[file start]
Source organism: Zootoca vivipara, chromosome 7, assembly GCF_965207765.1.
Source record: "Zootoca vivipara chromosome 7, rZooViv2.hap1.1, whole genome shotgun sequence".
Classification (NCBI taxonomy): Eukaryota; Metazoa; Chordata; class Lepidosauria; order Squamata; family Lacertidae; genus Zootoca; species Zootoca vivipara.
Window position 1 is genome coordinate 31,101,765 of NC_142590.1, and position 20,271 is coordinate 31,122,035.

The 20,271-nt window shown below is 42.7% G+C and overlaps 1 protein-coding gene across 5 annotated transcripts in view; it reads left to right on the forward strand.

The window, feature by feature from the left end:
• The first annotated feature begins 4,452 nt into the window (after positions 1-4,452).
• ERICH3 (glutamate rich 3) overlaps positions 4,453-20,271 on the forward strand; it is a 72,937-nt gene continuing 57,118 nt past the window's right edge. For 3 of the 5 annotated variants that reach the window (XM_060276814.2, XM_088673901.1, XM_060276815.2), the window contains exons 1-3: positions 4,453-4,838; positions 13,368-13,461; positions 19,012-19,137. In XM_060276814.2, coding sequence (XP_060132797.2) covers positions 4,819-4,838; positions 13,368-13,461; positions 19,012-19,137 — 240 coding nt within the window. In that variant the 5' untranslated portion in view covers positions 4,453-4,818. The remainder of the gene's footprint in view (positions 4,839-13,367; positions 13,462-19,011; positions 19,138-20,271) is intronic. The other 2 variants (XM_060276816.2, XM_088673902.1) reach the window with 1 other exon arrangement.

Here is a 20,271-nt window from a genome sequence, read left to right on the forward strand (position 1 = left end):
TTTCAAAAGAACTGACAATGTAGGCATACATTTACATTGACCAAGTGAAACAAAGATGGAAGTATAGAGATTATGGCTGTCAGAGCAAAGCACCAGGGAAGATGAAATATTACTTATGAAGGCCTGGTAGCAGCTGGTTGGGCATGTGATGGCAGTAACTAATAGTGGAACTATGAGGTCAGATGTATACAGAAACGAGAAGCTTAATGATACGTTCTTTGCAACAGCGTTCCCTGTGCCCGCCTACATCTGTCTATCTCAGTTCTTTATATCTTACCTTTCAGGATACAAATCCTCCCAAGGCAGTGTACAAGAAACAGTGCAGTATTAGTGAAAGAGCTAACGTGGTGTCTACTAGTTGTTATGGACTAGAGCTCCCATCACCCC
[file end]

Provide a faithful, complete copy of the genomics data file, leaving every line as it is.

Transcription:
Source organism: Zootoca vivipara, chromosome 7, assembly GCF_965207765.1.
Source record: "Zootoca vivipara chromosome 7, rZooViv2.hap1.1, whole genome shotgun sequence".
Classification (NCBI taxonomy): Eukaryota; Metazoa; Chordata; class Lepidosauria; order Squamata; family Lacertidae; genus Zootoca; species Zootoca vivipara.
Window position 1 is genome coordinate 31,101,765 of NC_142590.1, and position 20,271 is coordinate 31,122,035.

The 20,271-nt window shown below is 42.7% G+C and overlaps 1 protein-coding gene across 5 annotated transcripts in view; it reads left to right on the forward strand.

The window, feature by feature from the left end:
• The first annotated feature begins 4,452 nt into the window (after positions 1-4,452).
• ERICH3 (glutamate rich 3) overlaps positions 4,453-20,271 on the forward strand; it is a 72,937-nt gene continuing 57,118 nt past the window's right edge. For 3 of the 5 annotated variants that reach the window (XM_060276814.2, XM_088673901.1, XM_060276815.2), the window contains exons 1-3: positions 4,453-4,838; positions 13,368-13,461; positions 19,012-19,137. In XM_060276814.2, coding sequence (XP_060132797.2) covers positions 4,819-4,838; positions 13,368-13,461; positions 19,012-19,137 — 240 coding nt within the window. In that variant the 5' untranslated portion in view covers positions 4,453-4,818. The remainder of the gene's footprint in view (positions 4,839-13,367; positions 13,462-19,011; positions 19,138-20,271) is intronic. The other 2 variants (XM_060276816.2, XM_088673902.1) reach the window with 1 other exon arrangement.

Here is a 20,271-nt window from a genome sequence, read left to right on the forward strand (position 1 = left end):
TTTCAAAAGAACTGACAATGTAGGCATACATTTACATTGACCAAGTGAAACAAAGATGGAAGTATAGAGATTATGGCTGTCAGAGCAAAGCACCAGGGAAGATGAAATATTACTTATGAAGGCCTGGTAGCAGCTGGTTGGGCATGTGATGGCAGTAACTAATAGTGGAACTATGAGGTCAGATGTATACAGAAACGAGAAGCTTAATGATACGTTCTTTGCAACAGCGTTCCCTGTGCCCGCCTACATCTGTCTATCTCAGTTCTTTATATCTTACCTTTCAGGATACAAATCCTCCCAAGGCAGTGTACAAGAAACAGTGCAGTATTAGTGAAAGAGCTAACGTGGTGTCTACTAGTTGTTATGGACTAGAGCTCCCATCACCCC